Michael’s and My Big Realization

 

So the other day I almost fell off my chair at lunch. Michael looked me straight in the eye and asked, really asked the question to me;

“Mommy, do I have autism?”

I paused. He’d asked before, but this time was different. He got it. He was beginning to see there was something different about him.

“Yes, honey. You do.”

“What is autism, and is it why I’m so nervous Mommy?”

“Autism means you look at the world a little differently than some people. It helps you to see objects with detail, like when you used to spot a toy on the top shelf from far away, it helps you remember things from a year ago clearly in ways Mommy can’t. But yes, it also means you are a little more nervous than a lot of people. Your body and brain feel things more intensely, loudly.”

“Oh.”

“But never forget that you are a smart boy. Autism means you see, feel and think of things in another way than I or Daddy do.”

“Do my friends have autism?”

“Some of them do.”

He is blown away by this.

“Really?”

“Yes, honey. You’re not the only person with autism.”

“And there are people without autism who are nervous too. We all have to find ways to manage our feelings when we’re scared, angry or sad. And remember, whose here to help you with that.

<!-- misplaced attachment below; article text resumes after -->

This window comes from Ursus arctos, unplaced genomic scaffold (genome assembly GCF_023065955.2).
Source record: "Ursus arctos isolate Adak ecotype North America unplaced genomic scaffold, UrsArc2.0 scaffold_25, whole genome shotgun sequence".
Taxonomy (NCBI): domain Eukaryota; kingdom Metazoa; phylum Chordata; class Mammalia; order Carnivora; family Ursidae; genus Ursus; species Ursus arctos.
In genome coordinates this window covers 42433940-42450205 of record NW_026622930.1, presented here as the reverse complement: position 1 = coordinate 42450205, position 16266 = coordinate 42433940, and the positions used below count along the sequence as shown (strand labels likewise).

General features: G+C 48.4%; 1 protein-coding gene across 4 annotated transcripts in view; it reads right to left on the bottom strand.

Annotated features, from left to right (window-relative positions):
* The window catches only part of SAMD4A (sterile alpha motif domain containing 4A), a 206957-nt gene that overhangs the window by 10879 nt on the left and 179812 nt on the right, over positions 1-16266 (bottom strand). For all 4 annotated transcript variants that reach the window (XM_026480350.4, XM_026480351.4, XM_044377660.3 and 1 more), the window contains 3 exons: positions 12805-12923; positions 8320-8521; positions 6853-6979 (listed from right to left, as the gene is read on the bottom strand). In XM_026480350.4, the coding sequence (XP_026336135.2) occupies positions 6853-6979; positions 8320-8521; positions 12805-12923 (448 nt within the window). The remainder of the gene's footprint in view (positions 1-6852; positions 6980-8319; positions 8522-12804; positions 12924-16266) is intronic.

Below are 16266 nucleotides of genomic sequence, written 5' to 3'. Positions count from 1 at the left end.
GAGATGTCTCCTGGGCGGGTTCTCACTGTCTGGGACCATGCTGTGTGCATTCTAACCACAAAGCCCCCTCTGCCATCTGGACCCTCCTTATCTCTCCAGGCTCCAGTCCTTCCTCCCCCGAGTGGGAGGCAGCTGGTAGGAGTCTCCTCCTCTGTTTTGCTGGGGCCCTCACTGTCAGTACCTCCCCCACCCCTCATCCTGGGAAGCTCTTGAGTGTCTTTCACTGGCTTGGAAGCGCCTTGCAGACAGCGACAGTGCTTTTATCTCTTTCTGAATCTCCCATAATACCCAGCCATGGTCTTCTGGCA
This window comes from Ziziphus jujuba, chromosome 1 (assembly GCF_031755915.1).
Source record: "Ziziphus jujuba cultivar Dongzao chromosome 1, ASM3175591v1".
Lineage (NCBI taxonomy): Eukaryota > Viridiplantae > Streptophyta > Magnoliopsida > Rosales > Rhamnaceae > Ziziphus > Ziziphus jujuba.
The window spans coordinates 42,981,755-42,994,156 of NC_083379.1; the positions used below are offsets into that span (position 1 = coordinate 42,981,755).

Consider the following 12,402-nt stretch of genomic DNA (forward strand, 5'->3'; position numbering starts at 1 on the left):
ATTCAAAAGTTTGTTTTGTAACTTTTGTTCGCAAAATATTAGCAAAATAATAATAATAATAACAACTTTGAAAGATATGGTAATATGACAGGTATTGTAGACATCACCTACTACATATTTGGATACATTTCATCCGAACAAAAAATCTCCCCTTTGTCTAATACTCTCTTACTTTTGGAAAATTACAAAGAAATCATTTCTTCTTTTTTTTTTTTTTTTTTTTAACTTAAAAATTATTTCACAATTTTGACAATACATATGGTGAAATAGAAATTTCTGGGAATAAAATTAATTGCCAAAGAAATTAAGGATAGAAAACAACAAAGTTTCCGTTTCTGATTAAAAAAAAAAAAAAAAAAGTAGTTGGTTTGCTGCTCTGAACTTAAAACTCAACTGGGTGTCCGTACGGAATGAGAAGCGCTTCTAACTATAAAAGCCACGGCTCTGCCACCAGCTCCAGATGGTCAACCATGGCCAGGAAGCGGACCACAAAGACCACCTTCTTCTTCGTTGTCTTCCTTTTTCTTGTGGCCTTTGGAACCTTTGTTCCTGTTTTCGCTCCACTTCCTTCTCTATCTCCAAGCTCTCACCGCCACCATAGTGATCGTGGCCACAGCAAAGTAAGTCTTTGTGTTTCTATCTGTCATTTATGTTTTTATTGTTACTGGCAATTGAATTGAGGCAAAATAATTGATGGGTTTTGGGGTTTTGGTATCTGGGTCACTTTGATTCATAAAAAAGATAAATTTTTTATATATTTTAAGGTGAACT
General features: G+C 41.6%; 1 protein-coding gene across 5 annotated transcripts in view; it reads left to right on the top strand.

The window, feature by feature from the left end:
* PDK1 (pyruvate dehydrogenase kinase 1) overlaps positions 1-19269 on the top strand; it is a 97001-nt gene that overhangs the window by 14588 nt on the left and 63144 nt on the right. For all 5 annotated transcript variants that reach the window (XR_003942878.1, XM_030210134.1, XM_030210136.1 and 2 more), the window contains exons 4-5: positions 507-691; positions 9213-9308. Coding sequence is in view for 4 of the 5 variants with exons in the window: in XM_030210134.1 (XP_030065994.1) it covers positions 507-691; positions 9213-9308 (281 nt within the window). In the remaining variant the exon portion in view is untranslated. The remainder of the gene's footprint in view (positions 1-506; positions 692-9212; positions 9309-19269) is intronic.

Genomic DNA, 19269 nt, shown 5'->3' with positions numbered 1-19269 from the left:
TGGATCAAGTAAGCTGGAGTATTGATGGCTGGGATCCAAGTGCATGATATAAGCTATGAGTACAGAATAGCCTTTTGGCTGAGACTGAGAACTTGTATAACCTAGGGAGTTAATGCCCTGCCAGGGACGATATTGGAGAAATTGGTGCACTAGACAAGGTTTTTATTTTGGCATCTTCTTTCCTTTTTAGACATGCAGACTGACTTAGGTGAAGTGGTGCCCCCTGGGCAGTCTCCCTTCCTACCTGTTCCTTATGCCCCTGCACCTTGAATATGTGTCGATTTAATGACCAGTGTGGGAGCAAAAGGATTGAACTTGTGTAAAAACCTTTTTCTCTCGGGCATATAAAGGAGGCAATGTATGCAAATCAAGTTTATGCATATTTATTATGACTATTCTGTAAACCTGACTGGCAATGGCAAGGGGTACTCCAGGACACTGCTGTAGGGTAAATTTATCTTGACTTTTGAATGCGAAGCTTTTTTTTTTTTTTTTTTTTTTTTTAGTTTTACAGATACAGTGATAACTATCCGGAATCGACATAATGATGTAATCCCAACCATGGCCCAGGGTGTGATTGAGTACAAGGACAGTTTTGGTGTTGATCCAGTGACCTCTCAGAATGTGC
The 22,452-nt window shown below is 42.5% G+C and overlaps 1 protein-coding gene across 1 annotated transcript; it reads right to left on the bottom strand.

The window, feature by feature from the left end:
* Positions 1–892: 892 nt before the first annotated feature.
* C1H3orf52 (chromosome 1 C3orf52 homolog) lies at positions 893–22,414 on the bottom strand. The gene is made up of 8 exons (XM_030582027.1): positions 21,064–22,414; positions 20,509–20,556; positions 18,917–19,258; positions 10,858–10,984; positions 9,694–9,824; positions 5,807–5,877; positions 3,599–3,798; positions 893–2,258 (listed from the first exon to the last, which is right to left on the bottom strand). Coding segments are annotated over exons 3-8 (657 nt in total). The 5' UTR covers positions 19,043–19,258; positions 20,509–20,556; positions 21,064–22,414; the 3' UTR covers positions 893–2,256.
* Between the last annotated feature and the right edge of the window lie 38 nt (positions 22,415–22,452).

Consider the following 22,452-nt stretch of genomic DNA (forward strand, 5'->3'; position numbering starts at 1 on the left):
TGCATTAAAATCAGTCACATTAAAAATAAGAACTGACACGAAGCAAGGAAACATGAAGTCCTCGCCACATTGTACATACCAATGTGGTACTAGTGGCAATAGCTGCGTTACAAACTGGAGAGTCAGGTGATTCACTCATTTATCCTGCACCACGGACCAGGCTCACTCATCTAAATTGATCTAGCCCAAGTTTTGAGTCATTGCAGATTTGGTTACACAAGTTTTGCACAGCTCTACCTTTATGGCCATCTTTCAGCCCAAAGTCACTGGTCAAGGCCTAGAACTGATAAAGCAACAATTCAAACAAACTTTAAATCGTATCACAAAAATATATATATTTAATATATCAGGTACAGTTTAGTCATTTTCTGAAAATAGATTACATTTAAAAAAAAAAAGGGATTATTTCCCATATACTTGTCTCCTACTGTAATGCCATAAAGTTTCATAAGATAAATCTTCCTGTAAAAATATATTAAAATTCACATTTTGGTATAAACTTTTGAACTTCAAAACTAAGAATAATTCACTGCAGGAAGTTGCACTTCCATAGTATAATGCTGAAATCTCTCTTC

“You, Daddy, and the rest of my team, Team Michael. Right Mommy?”

I smile at him. I’m so proud of what he is understanding and trying to do. He is finding himself, and I hope I can help him continue to do that.

“That’s right honey.”

I am drained, excited, wondering what to say next when Michael says what any eight year old would say.

“Can I have a cupcake for desert?”

And just like that the magical discussion is finished. Until the next time. I love how these impromptu conversations come up. I hope I have answered him correctly. I hope he sees only his strengths and not his limitations. Sometimes even a member of his “team” namely me, forgets to do that.

This moment was so eye opening for me though. It showed me how much he is understanding, growing up, and taking in. He is trying to reconcile so many things. I hope I can continue to be his guide and show him what he is capable of, what is beyond him, at least for now, and what he can continue to strive for with enough time, effort and energy.

How have your Exceptional Children surprised you, Moms and Dads? What kinds of questions have they thrown at you that took you off guard, but helped you realize what an amazing little person they are? Just remember, even at the hardest times, never stop believing in them, in what they are taking in, and in what they can do. Also, never stop believing that you can help them by being honest with them about your own shortcomings and strengths. They will surprise you by connecting even more, and then by asking the hard but necessary questions. You’ll become closer as a result, I’m sure. Until next time.

 

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